Efforts of Scottish volunteers celebrated

Seabird centre volunteers with their award

Organisations took the time to recognise their helpers during Volunteers' Week

8th June 2018 by Gareth Jones 0 Comments

Organisations across Scotland have been paying tribute to their volunteering heroes this week.

Volunteers’ Week kicked off last Friday (1 June), with this year’s calendar of events taking on a theme of volunteering for all.

The Scottish Volunteering Forum, which organises Volunteers’ Week, has said it is keen to encourage more people in Scotland to volunteer their time and skills and highlighted a range of opportunities and case studies throughout the week.

And organisations across the country have celebrated the many talents of their hardworking volunteers.

Morna O’May, head of service at Contact the Elderly in Scotland, praised the work of those who host the charity’s Contact Teas parties, and gave a special mention to younger volunteers.

“It’s wonderful to see the generation gap shrink as the youngsters interact with our guests who are thoroughly enjoying this new element to our parties,” she said.

“Loneliness has become an epidemic in Scotland and is sometimes closer to home than many of us want to admit. We believe no-one should be totally cut off from social contact and are so grateful that so many people all over Scotland are willing to step in to help ease a situation that can really blight the lives of older people.”

Balfron High School pupil Jacob Bell, 14, completed his volunteering hours for his Duke of Edinburgh award with the charity and said it is something he would recommend.

“I have managed to push myself out of my comfort zone whilst making conversation with some amazing people,” he said.

A team of volunteers at the Scottish Seabird Centre in North Berwick had an extra special start to the week when they learned that they had been granted the Queen’s Award for Voluntary Service.

Fundraising for the original centre was made possible with a buy a brick campaign run by local volunteers from a Portakabin in North Berwick High Street before the centre opened in 2000. Since then, volunteers have continued to fundraise and help with the charity’s running.

Chair of the Seabird Centre volunteers, Sandy Forrest said: “This is just an amazing award, and totally unexpected.

“The volunteers really enjoy helping at the Scottish Seabird Centre as we have such a varied experience, from assisting with school groups; to meeting visitors from the local area and from other countries of the world; and getting involved with the conservation and environmental activities so valuable to our community. We particularly appreciate working with a young, committed staff who make it possible for us to support them in their endeavours.”

St Vincent’s Hospice in Renfrewshire was another group which gained the Queen’s Award for Voluntary Service.

The charity’s volunteer services manager Elaine Grealey said: “We are absolutely over the moon to have received the Queen’s Award for Voluntary Service, and cannot thank everyone enough for everything they have done to make this possible.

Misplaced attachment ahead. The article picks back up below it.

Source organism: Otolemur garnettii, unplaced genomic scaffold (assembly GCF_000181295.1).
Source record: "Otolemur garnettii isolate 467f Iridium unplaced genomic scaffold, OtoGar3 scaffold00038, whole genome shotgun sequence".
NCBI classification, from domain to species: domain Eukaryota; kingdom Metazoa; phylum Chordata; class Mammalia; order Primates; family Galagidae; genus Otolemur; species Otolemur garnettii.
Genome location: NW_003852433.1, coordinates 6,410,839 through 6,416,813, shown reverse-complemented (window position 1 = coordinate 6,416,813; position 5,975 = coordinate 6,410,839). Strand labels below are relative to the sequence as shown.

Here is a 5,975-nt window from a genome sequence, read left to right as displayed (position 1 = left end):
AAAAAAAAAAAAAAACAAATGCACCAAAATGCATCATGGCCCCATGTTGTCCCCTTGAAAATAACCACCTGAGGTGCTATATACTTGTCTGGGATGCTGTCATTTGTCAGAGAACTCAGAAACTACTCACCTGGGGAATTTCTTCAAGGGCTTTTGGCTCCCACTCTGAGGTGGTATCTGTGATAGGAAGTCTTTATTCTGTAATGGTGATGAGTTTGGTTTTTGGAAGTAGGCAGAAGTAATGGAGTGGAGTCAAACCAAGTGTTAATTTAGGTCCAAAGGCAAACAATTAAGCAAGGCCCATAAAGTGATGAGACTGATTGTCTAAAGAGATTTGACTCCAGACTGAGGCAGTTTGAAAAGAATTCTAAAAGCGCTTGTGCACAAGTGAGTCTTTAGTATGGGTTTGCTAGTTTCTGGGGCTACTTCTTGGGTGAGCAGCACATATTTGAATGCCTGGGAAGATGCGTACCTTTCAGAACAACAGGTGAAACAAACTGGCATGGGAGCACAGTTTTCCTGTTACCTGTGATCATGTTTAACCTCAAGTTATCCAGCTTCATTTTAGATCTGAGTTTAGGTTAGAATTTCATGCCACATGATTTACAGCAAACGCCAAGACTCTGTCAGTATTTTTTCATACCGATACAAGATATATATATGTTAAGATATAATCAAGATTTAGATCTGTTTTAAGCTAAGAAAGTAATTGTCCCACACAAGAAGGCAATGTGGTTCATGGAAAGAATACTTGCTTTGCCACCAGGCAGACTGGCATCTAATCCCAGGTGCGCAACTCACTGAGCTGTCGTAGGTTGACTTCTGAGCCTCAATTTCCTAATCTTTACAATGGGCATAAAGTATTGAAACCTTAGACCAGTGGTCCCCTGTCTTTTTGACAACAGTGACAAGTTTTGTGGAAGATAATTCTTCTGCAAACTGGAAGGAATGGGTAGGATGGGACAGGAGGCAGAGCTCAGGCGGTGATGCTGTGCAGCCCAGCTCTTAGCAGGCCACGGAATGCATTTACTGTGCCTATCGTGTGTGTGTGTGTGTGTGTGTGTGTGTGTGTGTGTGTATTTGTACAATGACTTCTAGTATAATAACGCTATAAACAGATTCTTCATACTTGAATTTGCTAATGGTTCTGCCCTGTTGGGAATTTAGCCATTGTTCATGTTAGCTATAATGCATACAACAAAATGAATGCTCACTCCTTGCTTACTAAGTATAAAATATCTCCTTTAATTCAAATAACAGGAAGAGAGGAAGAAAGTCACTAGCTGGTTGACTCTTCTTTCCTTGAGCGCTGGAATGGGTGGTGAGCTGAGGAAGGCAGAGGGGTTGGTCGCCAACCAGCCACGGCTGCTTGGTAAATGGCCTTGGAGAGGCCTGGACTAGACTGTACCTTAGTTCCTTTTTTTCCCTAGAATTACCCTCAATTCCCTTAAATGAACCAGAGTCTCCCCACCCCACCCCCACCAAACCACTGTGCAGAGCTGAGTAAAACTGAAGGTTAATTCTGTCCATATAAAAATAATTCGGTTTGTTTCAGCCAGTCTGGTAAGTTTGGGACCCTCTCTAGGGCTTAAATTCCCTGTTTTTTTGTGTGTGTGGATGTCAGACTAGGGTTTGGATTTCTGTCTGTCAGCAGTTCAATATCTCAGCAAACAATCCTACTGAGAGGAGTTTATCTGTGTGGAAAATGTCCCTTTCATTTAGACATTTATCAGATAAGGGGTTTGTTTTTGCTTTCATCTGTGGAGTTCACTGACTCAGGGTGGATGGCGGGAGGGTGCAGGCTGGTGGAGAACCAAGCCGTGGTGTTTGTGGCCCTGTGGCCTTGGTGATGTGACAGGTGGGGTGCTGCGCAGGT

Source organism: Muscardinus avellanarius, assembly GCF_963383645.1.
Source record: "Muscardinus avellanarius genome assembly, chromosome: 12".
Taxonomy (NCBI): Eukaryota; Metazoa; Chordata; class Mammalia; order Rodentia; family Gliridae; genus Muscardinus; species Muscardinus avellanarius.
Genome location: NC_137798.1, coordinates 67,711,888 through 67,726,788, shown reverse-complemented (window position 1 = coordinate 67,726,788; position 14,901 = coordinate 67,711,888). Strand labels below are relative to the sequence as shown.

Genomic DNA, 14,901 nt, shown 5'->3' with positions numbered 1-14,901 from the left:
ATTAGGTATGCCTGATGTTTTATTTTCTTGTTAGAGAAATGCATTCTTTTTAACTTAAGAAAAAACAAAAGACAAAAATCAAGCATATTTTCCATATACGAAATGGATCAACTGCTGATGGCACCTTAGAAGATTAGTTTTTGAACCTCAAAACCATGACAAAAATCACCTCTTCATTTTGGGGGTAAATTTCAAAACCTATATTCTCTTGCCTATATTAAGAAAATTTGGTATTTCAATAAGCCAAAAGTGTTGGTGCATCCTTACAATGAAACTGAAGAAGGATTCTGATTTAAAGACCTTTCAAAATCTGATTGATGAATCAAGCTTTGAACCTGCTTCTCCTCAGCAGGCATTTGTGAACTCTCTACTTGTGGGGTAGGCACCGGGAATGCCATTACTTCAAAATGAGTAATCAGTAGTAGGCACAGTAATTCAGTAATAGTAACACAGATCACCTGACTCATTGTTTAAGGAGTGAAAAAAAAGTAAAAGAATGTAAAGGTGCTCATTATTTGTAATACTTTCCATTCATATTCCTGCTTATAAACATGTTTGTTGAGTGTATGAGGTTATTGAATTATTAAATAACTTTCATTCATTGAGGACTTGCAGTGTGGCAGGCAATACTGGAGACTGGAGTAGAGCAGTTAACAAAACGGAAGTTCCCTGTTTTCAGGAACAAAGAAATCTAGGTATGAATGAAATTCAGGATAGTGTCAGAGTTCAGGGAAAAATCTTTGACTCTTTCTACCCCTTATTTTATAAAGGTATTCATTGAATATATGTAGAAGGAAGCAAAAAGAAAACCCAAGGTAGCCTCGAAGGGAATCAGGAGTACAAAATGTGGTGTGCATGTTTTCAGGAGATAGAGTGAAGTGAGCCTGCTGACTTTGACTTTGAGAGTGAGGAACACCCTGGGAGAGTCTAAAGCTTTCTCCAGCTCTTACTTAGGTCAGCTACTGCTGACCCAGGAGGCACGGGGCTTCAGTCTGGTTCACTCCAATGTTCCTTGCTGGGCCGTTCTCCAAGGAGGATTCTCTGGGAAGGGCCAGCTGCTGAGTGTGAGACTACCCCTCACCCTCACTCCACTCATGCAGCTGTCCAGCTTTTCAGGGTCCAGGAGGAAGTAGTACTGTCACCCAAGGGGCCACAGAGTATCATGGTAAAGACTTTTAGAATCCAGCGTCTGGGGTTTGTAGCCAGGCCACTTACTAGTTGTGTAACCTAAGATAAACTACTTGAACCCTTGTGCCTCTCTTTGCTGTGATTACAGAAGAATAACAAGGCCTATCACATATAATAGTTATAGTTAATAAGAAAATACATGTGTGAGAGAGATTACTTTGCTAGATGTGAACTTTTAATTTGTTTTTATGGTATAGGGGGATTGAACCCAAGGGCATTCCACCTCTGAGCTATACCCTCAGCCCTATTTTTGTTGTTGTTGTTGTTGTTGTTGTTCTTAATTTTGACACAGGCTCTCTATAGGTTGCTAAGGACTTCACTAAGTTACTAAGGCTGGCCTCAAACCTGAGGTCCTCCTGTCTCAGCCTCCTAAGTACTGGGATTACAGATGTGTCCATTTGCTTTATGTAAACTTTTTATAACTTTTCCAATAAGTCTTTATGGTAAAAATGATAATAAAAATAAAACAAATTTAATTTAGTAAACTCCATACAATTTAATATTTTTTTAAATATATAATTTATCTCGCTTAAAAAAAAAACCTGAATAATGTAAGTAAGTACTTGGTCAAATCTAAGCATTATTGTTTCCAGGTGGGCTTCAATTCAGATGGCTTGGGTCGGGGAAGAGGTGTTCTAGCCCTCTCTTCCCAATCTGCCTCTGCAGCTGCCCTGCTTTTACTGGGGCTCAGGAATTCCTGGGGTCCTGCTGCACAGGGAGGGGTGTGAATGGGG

“We have more than 200 volunteers at St Vincent’s, and this award is a testament to the incredible and vital work that they do every single day.”

The Glasgow Children’s Hospital Charity has highlighted the work of retired teachers and lifelong friends Jill Rennie (60) and Cathie Lees (59), with the organisation keen to recruit more helpers.

Shona Cardle, chief executive of Glasgow Children’s Hospital Charity, said: “The work that Cathie and Jill volunteer to do is absolutely vital in ensuring the children being treated at the hospital do not miss out on learning while they’re in hospital. We are incredibly fortunate to count people like Cathie and Jill among our team of committed volunteers – and we’re very proud to be part of the ladies’ lifelong friendship.

“National Volunteers’ Week is coming to a close, and we hope it encourages even more fundraising volunteers to our team to join us at events across the country. Whether it’s shaking buckets, cheering on participants or supporting local fundraising initiatives, every minute given really does count.”

The National Trust for Scotland marked the end of the week by launching a new project geared toward providing a tangible outcome for those who give up their free time to help the charity protect Scotland’s heritage.

Pathways to Success: Accrediting the Volunteer Experience is a three-year programme that will establish the trust as an accredited SQA assessment centre and allow it to offer an award in volunteering skills, providing participants with formal recognition of their contribution.

Scouts Scotland also embraced the theme of volunteering for all by promoting the amount of diverse opportunities available with the organisation.

Barry Donald-Hewitt, deputy chief commissioner of Scouts Scotland said: "Volunteering is vital to scouting; we simply would not exist without our volunteers. We believe that everyone who wants to be a member should have the opportunity to join, and to do that we need to recruit more volunteers.”